Eleven weeks have passed since the earthquake and tsunami hit northeastern Japan. Although bodies are still being found amidst the wreckage, the rest of the world has long since moved on. The media waves of shock, horror, heroism, heartbreak, and heart-warm continue to push and pull us through a relentless series of events: from Libya to Tuscaloosa, Kate and William to Bin Laden, Donald Trump to Strauss-Kahn.
The affective loop is dizzying as it moves us between distant places and local homes, political upheavals and natural disasters, raging storms and individual stories, the serious and the absurd. Unable to catch my breath between blows or steady myself according to some sense of scale, I feel like so much has happened since the tsunami struck. And yet, I don’t know what to make of any of it. Are we just bracing ourselves for the next thing?
In an April article entitled “The Half-life of Disaster” Brian Massumi discusses how this media cycle leads us into a perpetual state of foreboding that brings together natural, economic and political threat perception in a configuration that fuels what Naomi Klein termed “disaster capitalism”. The horror is never resolved or replaced; rather, it is archived, infinitely accessible over the Internet. Cast into the web of other events, the unendurable tragedy of a particular event dissipates, or as Massumi says, “it decays”. In today’s catastrophic mediashpere, observes Massumi, the half-life of disaster is at most two weeks.
Why have we let the situation in Japan recede into the background of other “big news”? Massumi and others suggest that this “post-shock pre-posturing” increasingly delegates collective response to the national security apparatus, obscures the structural causes of “natural” disaster (Katrina as well as Fukushima illustrate this point well), and feeds the increasingly centralized global economy which capitalizes on the instability created by the very disasters it helps potentiate.
While I discussed responsibility and resistance in relation to mass-mediated affect in my last post, here I want to offer another mode of response: stepping out of the affective loop. While feeling with others in the context of suffering is perhaps the only appropriate response when faced with the immediacy of another’s pain, undoing the social causes of suffering requires a continuously engaged critical perspective. I’d like to offer that the ongoing events in Japan are terribly important to us right now in an unfolding global context.
What’s perhaps most important about the aftermath of the disaster was not what happened in the first two weeks, but what is happening twelve weeks out. Not only does the US public need to step out of the media-driven affective whirlpool, but we need to step back into the global conversation about energy sustainability and the political, social, economic, and environmental disasters brought about in the effort to maintain the current levels of profit.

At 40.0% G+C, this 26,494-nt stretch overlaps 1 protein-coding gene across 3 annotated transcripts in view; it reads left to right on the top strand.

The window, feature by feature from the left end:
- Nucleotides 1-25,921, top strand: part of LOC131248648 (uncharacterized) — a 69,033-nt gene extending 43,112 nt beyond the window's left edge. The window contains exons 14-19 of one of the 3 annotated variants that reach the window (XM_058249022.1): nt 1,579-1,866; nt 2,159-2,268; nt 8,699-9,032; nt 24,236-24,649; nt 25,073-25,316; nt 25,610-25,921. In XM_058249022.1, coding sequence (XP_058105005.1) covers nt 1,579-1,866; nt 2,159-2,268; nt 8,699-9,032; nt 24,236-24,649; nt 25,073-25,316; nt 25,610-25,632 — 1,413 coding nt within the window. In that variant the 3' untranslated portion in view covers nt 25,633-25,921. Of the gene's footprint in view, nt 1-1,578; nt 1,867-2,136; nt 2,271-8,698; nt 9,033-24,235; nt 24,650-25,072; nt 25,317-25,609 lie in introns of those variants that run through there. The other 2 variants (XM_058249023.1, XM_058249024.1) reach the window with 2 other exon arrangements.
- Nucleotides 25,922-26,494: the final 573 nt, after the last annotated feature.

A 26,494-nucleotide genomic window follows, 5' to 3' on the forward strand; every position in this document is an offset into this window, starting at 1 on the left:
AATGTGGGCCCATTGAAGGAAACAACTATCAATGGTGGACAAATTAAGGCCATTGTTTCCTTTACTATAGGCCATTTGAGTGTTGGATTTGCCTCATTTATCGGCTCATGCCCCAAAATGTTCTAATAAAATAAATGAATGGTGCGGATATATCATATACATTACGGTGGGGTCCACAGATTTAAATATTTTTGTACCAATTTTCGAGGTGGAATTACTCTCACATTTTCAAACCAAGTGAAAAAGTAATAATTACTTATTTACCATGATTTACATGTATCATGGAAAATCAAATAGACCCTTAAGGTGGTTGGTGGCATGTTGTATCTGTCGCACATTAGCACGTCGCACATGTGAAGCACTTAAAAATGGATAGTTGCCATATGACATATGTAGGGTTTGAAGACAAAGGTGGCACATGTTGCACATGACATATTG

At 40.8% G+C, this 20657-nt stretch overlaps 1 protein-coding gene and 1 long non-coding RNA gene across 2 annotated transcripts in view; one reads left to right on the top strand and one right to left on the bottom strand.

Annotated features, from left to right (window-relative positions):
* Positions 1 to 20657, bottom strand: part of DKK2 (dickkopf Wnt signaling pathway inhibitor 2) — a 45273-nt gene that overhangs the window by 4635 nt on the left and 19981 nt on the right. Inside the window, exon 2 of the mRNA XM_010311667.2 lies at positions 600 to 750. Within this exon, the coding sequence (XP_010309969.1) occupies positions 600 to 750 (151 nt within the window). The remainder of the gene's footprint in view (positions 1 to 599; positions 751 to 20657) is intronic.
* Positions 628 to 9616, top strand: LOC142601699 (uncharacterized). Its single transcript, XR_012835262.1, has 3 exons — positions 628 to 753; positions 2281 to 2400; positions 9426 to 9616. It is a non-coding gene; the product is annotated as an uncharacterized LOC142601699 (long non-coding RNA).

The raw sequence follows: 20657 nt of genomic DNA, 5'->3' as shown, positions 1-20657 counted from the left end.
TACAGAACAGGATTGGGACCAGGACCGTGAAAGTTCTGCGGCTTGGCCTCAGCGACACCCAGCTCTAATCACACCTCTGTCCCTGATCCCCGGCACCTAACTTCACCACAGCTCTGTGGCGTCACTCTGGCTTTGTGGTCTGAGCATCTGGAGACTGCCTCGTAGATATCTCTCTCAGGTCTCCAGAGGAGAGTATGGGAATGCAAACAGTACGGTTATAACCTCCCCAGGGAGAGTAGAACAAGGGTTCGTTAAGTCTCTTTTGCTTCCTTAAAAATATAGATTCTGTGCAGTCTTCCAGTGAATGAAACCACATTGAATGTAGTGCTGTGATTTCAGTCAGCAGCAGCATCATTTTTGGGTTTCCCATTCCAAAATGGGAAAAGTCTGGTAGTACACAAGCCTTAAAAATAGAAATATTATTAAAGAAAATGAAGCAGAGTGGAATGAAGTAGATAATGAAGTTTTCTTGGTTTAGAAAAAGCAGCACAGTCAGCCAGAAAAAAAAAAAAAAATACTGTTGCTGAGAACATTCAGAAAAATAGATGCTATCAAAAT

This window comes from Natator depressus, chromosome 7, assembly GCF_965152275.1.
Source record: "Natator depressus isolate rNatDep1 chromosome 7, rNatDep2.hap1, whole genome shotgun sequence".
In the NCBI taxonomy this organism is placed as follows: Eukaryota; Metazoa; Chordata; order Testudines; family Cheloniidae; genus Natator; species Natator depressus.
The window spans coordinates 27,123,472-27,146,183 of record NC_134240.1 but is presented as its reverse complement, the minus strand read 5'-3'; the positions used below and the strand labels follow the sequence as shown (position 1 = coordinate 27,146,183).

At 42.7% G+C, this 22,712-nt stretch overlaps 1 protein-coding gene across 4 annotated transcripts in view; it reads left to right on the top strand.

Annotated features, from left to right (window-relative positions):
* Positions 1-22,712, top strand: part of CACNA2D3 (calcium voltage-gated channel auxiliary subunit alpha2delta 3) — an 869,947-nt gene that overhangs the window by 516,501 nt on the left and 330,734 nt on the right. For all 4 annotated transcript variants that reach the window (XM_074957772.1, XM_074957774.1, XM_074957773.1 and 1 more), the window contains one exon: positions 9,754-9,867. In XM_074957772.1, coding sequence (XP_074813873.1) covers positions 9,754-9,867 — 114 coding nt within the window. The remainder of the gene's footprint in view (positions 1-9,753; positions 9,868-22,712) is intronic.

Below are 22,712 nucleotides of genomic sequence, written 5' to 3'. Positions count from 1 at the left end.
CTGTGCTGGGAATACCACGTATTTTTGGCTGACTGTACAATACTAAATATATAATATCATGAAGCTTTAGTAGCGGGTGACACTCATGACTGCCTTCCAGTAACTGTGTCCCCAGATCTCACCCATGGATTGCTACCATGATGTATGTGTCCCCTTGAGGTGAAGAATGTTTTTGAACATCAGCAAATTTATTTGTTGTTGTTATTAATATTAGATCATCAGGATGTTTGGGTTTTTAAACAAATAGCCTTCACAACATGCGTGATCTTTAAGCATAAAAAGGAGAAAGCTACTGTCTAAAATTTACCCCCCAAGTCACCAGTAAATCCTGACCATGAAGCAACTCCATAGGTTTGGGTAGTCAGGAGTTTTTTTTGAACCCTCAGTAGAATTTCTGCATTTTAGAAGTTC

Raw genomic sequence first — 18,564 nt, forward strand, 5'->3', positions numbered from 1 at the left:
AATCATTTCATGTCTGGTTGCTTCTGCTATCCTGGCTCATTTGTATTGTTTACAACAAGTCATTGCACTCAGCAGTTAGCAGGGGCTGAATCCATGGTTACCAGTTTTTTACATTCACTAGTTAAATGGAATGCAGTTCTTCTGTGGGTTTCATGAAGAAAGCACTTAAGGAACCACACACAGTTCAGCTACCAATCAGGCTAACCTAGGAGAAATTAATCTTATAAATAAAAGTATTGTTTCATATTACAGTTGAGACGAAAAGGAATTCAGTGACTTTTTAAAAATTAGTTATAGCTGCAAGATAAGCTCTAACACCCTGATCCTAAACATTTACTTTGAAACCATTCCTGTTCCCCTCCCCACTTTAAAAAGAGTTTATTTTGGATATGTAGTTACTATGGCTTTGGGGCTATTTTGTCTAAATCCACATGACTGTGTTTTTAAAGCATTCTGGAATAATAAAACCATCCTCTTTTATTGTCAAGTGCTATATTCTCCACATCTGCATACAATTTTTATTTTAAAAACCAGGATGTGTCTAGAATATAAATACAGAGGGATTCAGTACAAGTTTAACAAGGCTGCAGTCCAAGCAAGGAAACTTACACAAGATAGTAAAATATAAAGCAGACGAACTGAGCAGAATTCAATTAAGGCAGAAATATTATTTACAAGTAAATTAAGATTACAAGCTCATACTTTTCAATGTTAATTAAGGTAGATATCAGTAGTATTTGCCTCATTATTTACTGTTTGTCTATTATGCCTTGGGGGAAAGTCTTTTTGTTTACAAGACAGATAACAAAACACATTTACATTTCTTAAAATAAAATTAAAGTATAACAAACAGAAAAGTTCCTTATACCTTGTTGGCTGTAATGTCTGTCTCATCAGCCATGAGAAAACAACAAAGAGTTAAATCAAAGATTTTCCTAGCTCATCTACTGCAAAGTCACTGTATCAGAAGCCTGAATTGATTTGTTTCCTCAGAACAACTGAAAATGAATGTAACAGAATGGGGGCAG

The meltdowns at Fukushima temporarily unmask the social and environmental dangers always present in nuclear power. Likewise, the uprisings in the Middle East reveal the grave economic disparities and instability generated in oil-based economies. We mustn’t let these revelatory and revolutionary moments pass away.
As proposed by Silvia Federici and George Caffentzis in a letter addressed to Japan, the “international capitalist power-structure” is terrified that the disempowered will seize upon the explosive political potential of these moments. Their letter suggests that if disaster capitalism runs on an ever-present low-level threat perception, its leading industrial sector—energy—runs on the public’s perception that everything is fine and dandy:
Company men and politicians are aware that the disaster at Fukushima is a tremendous blow to the legitimacy of nuclear power and in a way the legitimacy of capitalist production. A tremendous ideological campaign is under way to make sure that it does not become the occasion for a global revolt against nuclear power and more important for a process of revolutionary change. The fact that the nuclear disaster in Japan is taking place in concomitance with the spreading of insurrectional movements throughout the oil regions of North Africa and the Middle East undoubtedly adds to the determination to establish against all evidence that everything is under control.
Claims like these and others (insert link) about “ideological campaigns” in the name “global revolt” may be motivated by a romantic view of political agency. But the history of nuclear power in the US and Japan suggests that Federici and Caffentzis are right to expose the neoliberal interests that inform the framing of recent events.